inadequate, or responses are expected to be unreliable, hence the confirmation procedures
                       would be ineffective.

              3.       The evidence expected to be provided by analytical procedures or other substantive
                       procedures is sufficient to reduce audit risk to an acceptably low level for the applicable
                       financial statement assertions.

       b.     These factors will affect the reliability of confirmations:

              1.       The confirmation form. Some positive forms request agreement or disagreement with
                       information stated on the form. Other positive forms, known as blank forms, request the
                       respondent to fill in the balance or furnish other information. Negative forms request a
                       response only if the recipient disagrees with the information stated on the request.
              2.       The auditor’s prior experience with this client or similar clients is also likely to affect
                       reliability because the auditor will have prior knowledge of the expected confirmation
                           response rates, inaccurate information on prior years’ confirmations, and misstatements
                           identified during prior audits.

               3.          The nature of the information being confirmed may affect the competence of the
                           evidence obtained as well as the response rate. For example, this client’s customers’
                           accounting systems may permit confirmation of individual transactions, but not account
                           balances, or vice versa.
               4.          Sending the confirmation requests to the proper respondents will likely provide
                           meaningful and competent evidence. Each request should be sent to a person the auditor
                           believes is knowledgeable about the information to be confirmed.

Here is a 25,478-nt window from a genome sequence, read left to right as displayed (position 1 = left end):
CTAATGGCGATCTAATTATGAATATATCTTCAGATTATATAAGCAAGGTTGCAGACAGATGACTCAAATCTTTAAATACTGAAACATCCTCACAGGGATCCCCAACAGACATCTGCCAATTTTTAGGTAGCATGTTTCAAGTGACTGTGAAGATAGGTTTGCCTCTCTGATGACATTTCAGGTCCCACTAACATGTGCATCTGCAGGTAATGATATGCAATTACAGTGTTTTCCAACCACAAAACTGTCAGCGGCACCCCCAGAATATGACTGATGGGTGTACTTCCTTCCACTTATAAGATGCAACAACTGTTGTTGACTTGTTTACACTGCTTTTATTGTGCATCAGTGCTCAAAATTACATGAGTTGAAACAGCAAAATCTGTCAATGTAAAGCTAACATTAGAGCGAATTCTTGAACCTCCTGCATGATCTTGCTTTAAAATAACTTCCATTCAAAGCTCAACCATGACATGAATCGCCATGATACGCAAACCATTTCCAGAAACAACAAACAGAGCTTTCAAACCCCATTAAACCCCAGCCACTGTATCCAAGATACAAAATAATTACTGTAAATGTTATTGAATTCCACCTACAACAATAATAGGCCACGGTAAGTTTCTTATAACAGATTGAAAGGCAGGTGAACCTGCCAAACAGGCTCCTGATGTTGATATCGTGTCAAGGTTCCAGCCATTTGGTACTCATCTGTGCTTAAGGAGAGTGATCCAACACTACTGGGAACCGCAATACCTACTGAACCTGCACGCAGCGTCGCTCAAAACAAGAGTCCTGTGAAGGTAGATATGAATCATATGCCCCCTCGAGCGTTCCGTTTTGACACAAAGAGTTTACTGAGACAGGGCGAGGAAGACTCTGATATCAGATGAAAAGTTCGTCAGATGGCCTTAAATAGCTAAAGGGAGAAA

c.      The nature of the alternative procedures the auditor can apply when replies to positive
               confirmation requests are not received varies according to the account and assertion in question.
               Possible alternative procedures include:
               1.       Examining subsequent cash receipts and matching such receipts with the actual items
                        being paid.
               2.       The auditor can also consider inspecting the client’s customers’ purchase orders on file
                        and related shipping documents.

               3.          Inspecting correspondence between the client and its customers could provide additional
               4.          The auditor may also establish the existence of the client’s customers by reference to
                           credit sources such as Dun & Bradstreet or other sources of identification (e.g., telephone
                           book, business directories, state incorporation files).

7.61   Audit Objectives and Procedures for Accounts Receivable
       a.      Accounts receivable represent all amounts owed to the client company at the balance sheet date.

               2.          Perform sales cut-off tests to obtain assurance that sales transactions and corresponding
                           entries for inventories and cost of goods sold are recorded in the same and proper period.

       b.      The client company has legal right to all accounts receivable at the balance sheet date.

               5. (best)            Review loan agreements for indications of whether accounts receivable have
                                    been factored or pledged.

               4. (possible)        Obtain an understanding of the business purpose of transactions that resulted in
                                    accounts receivable balances.

       c.      Accounts receivable are stated at net realizable value.
               3.          Review the aged trial balance for significant past due accounts.

       d.      Accounts receivable are properly described and presented in the financial statements.

               6. (best)            Review the accounts receivable trial balance for amounts due from officers and

               4. (possible)        Obtain an understanding of the business purpose of transactions that resulted in
                                    accounts receivable balances.